The Corner

What Asylum for Snowden Means

The granting of “temporary asylum” to Edward Snowden by Russia should finally put to rest any hope that Russia will cooperate with the U.S. on security matters.

Snowden needs to be returned to the U.S. not only because he has broken the law, but because a proper damage assessment by the NSA is only possible if Snowden is in American custody.

By sheltering Snowden, Russia makes such a damage assessment impossible. Instead, it creates the conditions for him to be milked for secret information by Russian intelligence. According to the Russian press, this process is already taking place.

There is an irony in Snowden’s seeking protection from a country that does not respect human rights and does not have the rule of law. But, in fact, it is also only logical that a computer geek who sought notoriety by violating his country’s trust would end up in one of the few countries that would glorify behavior by Americans that it would never tolerate in one of its own citizens.

Alexander Litvinenko, a former agent of the Russian Federal Security Service (FSB) who broke with the agency over an assassination attempt and presented evidence that the 1999 apartment bombings that helped bring Putin to power were carried out by the FSB, was poisoned in 2006 with radioactive polonium. The Russian authorities refused to cooperate in the investigation of the case and when the British requested the extradition of the principal suspect, Andrei Lugovoi, a former KGB agent, the Russians not only refused the request but organized Lugovoi’s election to the Russian parliament.

President Putin has said that Snowden would have to stop harming “our American partners” in order to receive asylum. But leaks have continued while Snowden was under Russian control, with the latest appearing only days before the announcement that Russia is giving him asylum.

In fact, Russia’s true intentions should have been clear after the Boston Marathon bombings. Tamerlan Tsarnaev, the older of the bombers, was in contact with members of the radical Islamic underground in Dagestan during the six month period in 2012 when he was in the region. Two of his contacts were killed during this period by the Russian forces. None of this, however, was communicated to the CIA or FBI. Tsarnaev left Russia for the U.S. without interference and began preparing for the attack that, had the Russians been forthcoming, might have been prevented.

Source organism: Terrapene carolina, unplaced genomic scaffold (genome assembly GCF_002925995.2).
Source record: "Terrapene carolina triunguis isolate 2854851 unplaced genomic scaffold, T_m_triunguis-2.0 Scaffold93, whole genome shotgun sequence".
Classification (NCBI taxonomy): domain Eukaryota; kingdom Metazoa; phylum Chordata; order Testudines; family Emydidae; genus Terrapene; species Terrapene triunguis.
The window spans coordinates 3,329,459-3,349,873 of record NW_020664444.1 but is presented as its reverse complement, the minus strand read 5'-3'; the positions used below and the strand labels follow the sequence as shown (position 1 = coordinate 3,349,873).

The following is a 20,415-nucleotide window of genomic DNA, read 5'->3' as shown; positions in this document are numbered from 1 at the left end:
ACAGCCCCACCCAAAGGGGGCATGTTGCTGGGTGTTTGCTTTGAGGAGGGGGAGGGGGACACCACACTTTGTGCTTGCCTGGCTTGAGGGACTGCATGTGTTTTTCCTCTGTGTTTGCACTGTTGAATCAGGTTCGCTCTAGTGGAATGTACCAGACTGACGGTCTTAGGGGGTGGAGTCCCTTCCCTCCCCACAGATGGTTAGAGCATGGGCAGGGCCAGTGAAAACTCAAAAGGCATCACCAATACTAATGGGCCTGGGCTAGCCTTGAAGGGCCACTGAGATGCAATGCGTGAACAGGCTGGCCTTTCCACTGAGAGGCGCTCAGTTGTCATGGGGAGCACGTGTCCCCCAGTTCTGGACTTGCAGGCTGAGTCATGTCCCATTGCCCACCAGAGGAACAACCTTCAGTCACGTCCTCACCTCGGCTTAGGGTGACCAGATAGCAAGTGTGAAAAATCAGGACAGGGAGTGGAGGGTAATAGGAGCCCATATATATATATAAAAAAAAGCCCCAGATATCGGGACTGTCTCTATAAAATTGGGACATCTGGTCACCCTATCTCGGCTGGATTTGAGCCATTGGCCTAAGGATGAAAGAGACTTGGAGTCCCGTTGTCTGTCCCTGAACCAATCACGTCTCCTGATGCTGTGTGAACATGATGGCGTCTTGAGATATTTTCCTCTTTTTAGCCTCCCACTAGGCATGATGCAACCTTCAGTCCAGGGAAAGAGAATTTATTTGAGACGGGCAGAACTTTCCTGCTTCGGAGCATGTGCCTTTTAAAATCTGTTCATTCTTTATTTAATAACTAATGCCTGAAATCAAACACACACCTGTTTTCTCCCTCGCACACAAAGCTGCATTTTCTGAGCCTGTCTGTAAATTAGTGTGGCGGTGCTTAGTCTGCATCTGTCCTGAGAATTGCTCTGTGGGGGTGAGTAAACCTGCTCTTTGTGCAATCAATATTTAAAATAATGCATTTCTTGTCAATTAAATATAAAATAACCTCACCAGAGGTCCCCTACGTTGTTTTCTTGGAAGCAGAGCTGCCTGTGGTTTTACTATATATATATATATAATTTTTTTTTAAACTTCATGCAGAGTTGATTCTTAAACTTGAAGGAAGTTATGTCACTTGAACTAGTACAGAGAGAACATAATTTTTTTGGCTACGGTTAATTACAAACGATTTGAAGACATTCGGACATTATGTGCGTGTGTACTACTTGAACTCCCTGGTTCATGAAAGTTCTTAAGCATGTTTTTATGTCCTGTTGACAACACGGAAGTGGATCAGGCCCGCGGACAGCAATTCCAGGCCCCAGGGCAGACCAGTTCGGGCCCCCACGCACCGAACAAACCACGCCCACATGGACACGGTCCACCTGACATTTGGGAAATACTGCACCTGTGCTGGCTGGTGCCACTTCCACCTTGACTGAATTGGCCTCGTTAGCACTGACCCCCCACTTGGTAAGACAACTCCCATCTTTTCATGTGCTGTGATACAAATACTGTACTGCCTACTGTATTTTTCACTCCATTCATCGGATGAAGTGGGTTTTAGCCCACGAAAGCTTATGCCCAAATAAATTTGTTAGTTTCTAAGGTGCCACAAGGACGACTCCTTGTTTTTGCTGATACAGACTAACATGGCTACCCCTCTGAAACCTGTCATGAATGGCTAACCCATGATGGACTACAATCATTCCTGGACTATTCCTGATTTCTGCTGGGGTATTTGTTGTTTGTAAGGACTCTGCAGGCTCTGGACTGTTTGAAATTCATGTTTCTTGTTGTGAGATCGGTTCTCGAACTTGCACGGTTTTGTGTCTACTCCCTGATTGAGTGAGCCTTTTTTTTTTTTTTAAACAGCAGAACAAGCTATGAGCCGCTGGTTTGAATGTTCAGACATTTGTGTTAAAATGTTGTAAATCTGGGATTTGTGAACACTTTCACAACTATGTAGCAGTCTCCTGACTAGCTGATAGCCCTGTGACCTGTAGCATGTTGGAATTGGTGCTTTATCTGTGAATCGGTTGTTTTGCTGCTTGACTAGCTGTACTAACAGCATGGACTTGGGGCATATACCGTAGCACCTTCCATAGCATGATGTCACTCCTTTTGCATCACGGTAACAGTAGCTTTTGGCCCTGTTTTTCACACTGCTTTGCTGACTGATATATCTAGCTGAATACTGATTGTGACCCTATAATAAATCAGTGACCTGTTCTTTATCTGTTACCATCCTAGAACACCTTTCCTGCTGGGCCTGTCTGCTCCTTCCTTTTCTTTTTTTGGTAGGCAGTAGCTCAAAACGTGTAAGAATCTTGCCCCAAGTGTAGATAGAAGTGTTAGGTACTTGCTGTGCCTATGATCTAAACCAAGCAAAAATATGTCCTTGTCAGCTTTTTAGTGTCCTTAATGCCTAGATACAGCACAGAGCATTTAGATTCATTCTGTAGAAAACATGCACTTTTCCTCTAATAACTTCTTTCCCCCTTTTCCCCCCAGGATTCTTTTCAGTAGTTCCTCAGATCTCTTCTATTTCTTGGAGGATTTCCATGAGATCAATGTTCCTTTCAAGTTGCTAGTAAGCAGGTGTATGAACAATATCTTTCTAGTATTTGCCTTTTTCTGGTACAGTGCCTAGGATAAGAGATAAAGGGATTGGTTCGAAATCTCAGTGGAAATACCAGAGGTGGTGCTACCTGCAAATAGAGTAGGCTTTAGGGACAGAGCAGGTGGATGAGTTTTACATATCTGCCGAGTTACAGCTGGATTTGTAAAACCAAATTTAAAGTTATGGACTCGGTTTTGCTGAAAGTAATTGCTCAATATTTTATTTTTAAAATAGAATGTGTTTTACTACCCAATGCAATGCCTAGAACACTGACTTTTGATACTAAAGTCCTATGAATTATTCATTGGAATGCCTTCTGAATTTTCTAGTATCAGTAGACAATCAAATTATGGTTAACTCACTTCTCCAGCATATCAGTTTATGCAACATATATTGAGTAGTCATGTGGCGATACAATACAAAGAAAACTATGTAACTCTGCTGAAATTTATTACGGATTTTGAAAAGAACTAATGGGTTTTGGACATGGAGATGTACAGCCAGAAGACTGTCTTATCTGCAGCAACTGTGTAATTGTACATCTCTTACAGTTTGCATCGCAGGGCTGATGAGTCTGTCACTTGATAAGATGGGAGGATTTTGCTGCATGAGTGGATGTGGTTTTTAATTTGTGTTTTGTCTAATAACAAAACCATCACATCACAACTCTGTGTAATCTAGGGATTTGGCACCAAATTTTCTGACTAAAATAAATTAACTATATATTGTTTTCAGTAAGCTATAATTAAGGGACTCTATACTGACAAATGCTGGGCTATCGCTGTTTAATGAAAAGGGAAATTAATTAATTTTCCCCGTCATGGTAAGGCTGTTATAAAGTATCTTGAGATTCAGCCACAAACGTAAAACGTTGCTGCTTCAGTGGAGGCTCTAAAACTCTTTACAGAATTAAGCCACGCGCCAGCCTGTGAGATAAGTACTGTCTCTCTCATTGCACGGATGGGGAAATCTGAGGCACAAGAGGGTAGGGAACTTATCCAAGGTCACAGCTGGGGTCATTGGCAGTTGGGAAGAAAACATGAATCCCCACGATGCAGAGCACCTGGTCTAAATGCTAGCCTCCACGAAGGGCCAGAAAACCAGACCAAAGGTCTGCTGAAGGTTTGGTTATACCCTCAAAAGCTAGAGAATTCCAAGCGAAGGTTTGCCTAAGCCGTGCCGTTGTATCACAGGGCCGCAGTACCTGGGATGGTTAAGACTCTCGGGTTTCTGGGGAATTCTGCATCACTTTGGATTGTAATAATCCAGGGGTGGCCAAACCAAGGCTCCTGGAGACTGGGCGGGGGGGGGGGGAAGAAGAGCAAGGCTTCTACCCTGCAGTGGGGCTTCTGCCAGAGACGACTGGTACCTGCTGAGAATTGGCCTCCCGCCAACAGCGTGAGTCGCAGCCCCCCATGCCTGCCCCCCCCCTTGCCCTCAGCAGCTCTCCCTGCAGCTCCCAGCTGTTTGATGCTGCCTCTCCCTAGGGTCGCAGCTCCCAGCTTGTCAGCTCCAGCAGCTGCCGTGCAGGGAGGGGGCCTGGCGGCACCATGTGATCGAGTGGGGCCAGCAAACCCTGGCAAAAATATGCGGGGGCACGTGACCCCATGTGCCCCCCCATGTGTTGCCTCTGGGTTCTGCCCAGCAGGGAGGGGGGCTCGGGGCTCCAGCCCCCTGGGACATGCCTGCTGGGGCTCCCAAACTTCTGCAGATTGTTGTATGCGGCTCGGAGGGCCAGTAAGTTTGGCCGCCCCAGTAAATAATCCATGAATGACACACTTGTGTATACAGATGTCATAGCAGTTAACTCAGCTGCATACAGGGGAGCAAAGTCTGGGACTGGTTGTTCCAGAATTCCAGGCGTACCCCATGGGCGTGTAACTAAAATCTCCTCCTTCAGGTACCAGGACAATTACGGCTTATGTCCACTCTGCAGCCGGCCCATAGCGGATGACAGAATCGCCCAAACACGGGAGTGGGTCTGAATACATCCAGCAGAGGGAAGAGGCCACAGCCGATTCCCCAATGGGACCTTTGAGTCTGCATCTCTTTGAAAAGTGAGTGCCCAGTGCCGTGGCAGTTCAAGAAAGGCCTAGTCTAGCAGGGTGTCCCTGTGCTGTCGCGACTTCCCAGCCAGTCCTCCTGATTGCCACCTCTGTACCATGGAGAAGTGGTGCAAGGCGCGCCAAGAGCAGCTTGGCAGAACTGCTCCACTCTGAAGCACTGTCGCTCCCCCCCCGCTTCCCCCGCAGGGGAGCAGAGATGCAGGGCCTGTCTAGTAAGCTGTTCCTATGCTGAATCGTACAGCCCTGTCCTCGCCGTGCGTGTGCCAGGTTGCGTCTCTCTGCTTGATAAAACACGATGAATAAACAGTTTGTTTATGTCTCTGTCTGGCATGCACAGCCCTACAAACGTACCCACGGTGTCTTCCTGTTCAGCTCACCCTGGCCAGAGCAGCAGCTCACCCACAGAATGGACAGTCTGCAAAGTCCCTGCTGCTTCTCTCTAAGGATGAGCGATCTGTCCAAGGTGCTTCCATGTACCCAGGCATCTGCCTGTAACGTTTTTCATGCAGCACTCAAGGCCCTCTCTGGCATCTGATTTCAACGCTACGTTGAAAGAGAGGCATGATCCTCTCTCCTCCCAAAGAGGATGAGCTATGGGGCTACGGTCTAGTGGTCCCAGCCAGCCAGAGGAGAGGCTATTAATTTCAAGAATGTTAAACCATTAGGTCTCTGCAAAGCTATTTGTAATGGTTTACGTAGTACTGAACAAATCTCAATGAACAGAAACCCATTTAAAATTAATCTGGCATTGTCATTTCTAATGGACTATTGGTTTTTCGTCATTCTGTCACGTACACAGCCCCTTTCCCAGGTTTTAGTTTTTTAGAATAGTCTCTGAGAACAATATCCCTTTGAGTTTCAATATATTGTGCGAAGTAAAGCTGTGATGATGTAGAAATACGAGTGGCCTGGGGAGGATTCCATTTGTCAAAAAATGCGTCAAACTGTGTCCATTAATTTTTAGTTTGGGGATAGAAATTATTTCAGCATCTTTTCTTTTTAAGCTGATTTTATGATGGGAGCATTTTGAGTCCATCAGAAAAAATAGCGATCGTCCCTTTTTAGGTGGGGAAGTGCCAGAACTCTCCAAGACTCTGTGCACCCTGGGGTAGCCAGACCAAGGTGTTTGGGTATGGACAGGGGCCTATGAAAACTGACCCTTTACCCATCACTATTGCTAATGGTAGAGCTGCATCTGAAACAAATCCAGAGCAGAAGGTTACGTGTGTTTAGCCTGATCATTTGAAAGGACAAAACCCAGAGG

If there is any positive result of the Snowden affair it is that the U.S. may now begin to assess Russia realistically. The Russian authorities are determined to treat the U.S. as an enemy to distract Russians from their government’s own massive corruption. This is why the atmospherics associated with the “reset” policy were always futile. We need to see Russia as it is. And Snowden may also have an opportunity to discover something, too. His Russian lawyer, Anatoly Kucherena, said that Snowden needs times to “adapt to Russian realities.” Once he does, he may finally begin to grasp the helplessness of his situation and the enormity of what he has done.

— David Satter is an adviser to the Radio Liberty and a fellow of the Hudson Institute and Johns Hopkins University. His latest book is It Was a Long Time Ago and It Never Happened Anyway: Russia and the Communist Past

David Satter has written four books about Russia, including, most recently, The Less You Know, the Better You Sleep: Russia’s Road to Terror and Dictatorship under Yeltsin and Putin, now available in paperback. He is the only American journalist to be expelled from Russia since the end of the Cold War.